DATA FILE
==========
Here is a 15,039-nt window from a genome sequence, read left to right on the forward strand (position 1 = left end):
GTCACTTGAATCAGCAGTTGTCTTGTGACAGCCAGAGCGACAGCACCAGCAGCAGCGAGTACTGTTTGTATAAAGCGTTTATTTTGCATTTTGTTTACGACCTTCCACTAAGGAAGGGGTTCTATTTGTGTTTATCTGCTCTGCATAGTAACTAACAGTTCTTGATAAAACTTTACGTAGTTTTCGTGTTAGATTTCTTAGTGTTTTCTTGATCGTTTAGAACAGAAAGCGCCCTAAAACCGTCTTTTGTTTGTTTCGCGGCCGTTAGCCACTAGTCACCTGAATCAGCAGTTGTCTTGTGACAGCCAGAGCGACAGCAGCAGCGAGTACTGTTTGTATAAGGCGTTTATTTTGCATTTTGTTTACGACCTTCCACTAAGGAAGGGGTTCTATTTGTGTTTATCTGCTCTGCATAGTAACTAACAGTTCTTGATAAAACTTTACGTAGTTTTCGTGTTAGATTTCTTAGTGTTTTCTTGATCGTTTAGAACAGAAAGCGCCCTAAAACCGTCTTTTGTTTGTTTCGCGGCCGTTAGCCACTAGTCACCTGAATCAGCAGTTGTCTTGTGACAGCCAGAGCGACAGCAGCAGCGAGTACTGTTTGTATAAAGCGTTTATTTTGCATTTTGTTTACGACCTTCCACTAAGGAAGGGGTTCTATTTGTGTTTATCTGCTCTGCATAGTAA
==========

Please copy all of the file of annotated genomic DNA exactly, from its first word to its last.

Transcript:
Here is a 15,039-nt window from a genome sequence, read left to right on the forward strand (position 1 = left end):
GTCACTTGAATCAGCAGTTGTCTTGTGACAGCCAGAGCGACAGCACCAGCAGCAGCGAGTACTGTTTGTATAAAGCGTTTATTTTGCATTTTGTTTACGACCTTCCACTAAGGAAGGGGTTCTATTTGTGTTTATCTGCTCTGCATAGTAACTAACAGTTCTTGATAAAACTTTACGTAGTTTTCGTGTTAGATTTCTTAGTGTTTTCTTGATCGTTTAGAACAGAAAGCGCCCTAAAACCGTCTTTTGTTTGTTTCGCGGCCGTTAGCCACTAGTCACCTGAATCAGCAGTTGTCTTGTGACAGCCAGAGCGACAGCAGCAGCGAGTACTGTTTGTATAAGGCGTTTATTTTGCATTTTGTTTACGACCTTCCACTAAGGAAGGGGTTCTATTTGTGTTTATCTGCTCTGCATAGTAACTAACAGTTCTTGATAAAACTTTACGTAGTTTTCGTGTTAGATTTCTTAGTGTTTTCTTGATCGTTTAGAACAGAAAGCGCCCTAAAACCGTCTTTTGTTTGTTTCGCGGCCGTTAGCCACTAGTCACCTGAATCAGCAGTTGTCTTGTGACAGCCAGAGCGACAGCAGCAGCGAGTACTGTTTGTATAAAGCGTTTATTTTGCATTTTGTTTACGACCTTCCACTAAGGAAGGGGTTCTATTTGTGTTTATCTGCTCTGCATAGTAA